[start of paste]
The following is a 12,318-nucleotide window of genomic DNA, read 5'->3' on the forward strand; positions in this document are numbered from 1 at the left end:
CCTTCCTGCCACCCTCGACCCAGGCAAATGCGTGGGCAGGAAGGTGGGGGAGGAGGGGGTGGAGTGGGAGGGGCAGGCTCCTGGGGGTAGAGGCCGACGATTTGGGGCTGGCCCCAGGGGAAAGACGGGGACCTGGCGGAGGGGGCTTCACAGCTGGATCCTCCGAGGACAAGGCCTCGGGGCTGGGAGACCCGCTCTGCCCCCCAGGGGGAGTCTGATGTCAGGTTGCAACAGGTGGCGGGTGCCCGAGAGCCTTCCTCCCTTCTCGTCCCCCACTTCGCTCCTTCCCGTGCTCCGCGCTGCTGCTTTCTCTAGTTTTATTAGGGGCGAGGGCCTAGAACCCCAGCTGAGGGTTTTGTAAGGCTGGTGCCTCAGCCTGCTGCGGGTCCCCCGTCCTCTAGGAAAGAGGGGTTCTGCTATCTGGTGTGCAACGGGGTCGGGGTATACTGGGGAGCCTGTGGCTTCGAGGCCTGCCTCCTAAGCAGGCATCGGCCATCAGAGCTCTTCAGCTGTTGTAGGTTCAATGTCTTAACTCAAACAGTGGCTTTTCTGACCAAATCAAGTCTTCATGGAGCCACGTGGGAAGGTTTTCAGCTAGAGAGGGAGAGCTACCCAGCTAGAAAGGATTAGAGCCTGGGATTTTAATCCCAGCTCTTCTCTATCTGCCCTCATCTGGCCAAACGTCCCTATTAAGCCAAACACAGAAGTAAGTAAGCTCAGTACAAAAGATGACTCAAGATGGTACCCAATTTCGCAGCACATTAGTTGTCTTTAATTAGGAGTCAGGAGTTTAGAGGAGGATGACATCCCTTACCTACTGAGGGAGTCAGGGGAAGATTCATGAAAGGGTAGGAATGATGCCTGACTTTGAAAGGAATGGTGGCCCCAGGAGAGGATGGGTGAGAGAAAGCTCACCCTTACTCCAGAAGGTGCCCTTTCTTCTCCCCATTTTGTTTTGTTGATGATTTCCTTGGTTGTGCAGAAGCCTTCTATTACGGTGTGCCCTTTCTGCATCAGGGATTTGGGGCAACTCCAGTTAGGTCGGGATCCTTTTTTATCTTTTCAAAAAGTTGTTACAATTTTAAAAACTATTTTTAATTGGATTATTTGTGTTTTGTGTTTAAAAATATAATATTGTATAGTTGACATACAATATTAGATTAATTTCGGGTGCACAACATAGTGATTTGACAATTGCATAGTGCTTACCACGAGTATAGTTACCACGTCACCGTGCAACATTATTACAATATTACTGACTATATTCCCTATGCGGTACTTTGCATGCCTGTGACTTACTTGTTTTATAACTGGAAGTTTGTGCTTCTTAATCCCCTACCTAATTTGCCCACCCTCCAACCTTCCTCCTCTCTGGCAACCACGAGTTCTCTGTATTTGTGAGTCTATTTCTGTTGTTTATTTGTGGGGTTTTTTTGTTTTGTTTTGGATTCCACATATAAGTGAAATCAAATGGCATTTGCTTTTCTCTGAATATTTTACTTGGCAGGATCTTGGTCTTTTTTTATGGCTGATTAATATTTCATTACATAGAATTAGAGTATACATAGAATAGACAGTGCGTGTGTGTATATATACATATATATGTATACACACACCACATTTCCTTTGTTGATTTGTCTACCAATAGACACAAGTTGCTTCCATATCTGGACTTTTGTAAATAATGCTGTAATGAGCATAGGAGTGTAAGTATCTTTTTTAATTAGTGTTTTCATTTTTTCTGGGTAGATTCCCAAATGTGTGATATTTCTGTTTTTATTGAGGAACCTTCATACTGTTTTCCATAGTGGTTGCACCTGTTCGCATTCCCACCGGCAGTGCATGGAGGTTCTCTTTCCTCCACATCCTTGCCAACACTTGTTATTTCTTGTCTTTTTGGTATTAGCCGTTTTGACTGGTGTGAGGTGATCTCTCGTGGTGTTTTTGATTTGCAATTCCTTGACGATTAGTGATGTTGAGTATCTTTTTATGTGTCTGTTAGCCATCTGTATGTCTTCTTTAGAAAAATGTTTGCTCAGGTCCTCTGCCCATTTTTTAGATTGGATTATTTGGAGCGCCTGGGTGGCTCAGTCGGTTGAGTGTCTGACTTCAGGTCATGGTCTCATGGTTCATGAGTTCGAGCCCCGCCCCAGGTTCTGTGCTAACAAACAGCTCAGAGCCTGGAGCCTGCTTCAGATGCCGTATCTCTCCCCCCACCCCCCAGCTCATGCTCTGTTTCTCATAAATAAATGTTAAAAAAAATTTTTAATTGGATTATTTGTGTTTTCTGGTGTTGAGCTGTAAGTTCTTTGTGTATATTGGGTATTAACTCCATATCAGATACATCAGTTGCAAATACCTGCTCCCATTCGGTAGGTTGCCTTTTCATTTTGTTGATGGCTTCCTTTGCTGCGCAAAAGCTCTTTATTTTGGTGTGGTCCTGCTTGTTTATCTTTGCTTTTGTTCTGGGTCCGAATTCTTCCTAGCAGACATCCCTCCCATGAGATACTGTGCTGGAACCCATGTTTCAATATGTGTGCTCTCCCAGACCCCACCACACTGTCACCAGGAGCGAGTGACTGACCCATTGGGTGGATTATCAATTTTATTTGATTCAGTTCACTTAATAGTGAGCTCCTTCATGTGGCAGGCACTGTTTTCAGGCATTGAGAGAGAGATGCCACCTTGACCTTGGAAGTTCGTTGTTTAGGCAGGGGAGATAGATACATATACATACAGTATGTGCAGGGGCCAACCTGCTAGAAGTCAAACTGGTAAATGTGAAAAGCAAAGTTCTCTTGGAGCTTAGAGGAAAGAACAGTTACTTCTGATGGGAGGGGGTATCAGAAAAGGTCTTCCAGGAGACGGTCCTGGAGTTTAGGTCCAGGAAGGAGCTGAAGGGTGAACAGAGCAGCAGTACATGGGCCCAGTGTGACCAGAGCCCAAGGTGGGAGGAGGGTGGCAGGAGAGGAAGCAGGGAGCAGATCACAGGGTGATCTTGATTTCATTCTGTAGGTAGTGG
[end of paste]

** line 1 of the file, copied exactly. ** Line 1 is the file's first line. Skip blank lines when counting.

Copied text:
The following is a 12,318-nucleotide window of genomic DNA, read 5'->3' on the forward strand; positions in this document are numbered from 1 at the left end: